Therefore, the prototype coil was able to generate a uniform magnetic field in the required bandwidth of 3 MHz when wound with five turns like a solenoid. The uniformity of the generated magnetic field adhered to the standard defined by IEC61000-4-3.
3.3. Reduction in Coil Impedance
The voltage of the coil is given by expression (1), and it increases in proportion to frequency when a constant current flows into the coil. The reactance of the coil is proportional to the frequency: The power-supply voltage necessary for the examination of the magnetic-field immunity increases at high frequencies, and the required test equipment becomes larger in scale. However, the power-supply facility should be as small as possible to ensure the easy examination. To achieve this, the necessary voltage can be decreased by connecting a capacitor in the series; this decreases the synthetic impedance to the coil. The resonance frequency when the inductance and capacitance are connected in the series is given by expression (2), and the capacitance is defined by expression (3):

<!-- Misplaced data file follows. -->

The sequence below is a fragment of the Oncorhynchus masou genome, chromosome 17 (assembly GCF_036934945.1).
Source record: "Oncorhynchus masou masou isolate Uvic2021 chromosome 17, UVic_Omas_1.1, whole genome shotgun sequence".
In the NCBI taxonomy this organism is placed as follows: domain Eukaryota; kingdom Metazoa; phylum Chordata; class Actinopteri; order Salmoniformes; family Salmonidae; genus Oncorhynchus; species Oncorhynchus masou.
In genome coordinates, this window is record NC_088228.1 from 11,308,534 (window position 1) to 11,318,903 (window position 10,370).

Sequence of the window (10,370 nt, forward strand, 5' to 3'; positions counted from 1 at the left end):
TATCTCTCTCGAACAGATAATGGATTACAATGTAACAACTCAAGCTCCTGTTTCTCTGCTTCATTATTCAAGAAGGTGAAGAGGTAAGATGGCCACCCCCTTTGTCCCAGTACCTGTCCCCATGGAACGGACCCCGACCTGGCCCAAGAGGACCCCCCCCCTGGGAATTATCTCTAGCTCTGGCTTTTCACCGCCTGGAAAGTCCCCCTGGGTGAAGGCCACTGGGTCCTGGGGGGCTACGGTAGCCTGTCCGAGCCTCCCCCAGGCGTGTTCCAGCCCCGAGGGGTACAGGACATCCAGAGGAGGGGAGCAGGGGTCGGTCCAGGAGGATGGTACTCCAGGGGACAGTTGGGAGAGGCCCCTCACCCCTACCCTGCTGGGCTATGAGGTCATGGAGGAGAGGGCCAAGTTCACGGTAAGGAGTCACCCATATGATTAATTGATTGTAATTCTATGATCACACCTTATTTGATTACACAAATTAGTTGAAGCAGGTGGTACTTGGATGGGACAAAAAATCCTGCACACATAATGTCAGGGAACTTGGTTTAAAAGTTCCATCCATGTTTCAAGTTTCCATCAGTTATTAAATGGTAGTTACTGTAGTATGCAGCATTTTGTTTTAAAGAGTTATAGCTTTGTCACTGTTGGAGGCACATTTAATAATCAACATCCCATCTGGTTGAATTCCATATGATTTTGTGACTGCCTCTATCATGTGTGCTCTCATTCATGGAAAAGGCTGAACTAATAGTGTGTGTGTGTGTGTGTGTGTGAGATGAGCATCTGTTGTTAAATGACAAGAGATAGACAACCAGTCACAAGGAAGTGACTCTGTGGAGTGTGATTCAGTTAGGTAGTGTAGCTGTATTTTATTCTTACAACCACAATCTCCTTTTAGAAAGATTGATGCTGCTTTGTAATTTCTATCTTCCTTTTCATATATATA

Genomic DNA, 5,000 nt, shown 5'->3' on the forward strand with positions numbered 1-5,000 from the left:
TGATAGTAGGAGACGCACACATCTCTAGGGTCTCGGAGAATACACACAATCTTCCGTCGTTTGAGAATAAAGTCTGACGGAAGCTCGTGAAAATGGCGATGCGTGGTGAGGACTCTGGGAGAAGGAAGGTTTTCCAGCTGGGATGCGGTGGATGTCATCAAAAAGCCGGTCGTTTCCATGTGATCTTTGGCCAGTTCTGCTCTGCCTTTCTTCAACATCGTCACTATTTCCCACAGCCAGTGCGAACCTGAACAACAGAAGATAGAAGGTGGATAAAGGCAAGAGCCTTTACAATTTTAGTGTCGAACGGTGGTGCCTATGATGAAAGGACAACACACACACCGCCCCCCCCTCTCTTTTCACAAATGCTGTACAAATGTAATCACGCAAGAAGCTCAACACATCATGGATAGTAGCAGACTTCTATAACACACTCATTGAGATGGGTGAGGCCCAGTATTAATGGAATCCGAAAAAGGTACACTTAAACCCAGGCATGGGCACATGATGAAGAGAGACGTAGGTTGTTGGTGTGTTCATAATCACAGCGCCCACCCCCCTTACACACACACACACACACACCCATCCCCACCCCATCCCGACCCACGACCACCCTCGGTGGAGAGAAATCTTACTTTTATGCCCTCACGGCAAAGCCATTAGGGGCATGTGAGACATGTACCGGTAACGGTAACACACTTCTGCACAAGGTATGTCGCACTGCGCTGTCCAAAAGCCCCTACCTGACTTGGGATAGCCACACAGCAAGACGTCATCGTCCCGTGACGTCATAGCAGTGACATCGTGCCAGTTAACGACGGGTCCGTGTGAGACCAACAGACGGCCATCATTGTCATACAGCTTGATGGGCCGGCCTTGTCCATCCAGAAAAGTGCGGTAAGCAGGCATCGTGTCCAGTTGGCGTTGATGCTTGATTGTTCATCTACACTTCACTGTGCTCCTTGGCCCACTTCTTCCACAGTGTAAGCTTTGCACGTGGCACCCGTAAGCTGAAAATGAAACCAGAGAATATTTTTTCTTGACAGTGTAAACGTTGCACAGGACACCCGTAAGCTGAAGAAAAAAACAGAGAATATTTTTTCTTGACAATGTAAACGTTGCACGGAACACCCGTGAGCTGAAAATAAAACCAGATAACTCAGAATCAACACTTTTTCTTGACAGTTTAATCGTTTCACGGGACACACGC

The examination standard of IEC dictates that the frequency be examined at 1% intervals. When the examination is done based on this standard, the number of test frequency points is log1.013000 = 805 in the frequency range from 1 kHz to 3 MHz (3000 times). A device that switches the capacitor automatically might be needed. This will be addressed in our future work.
As one example, Figure 7 shows the absolute value of the impedance of the coil and the absolute value of the impedance when a capacitor of C = 1000 pF and the coil are connected in series. The absolute value of the reactance becomes 0 Ω at 960 kHz when a capacitor of C = 1000 pF is inserted, and the impedance can be assumed to be minimal. The impedance of the coil can be kept low by sweeping the frequency of the current flowing in the coil while changing the capacitor connected in series to the coil. The voltage reduction ratio (VRR) is defined in expression (4) as follows: where is the input power-supply voltage and is the voltage in the coil. Figure 8 displays the characteristic VRR and frequency when the capacitor determined using expression (3) and the coil are connected in series. The voltage required is 9.9 V when the capacitance is inserted, and it is possible to decrease this voltage by 1.5%, although a voltage of 643 V is necessary at 940 kHz for a flow current of 4 A in the coil.
4. Magnetic-Field Immunity of the TET System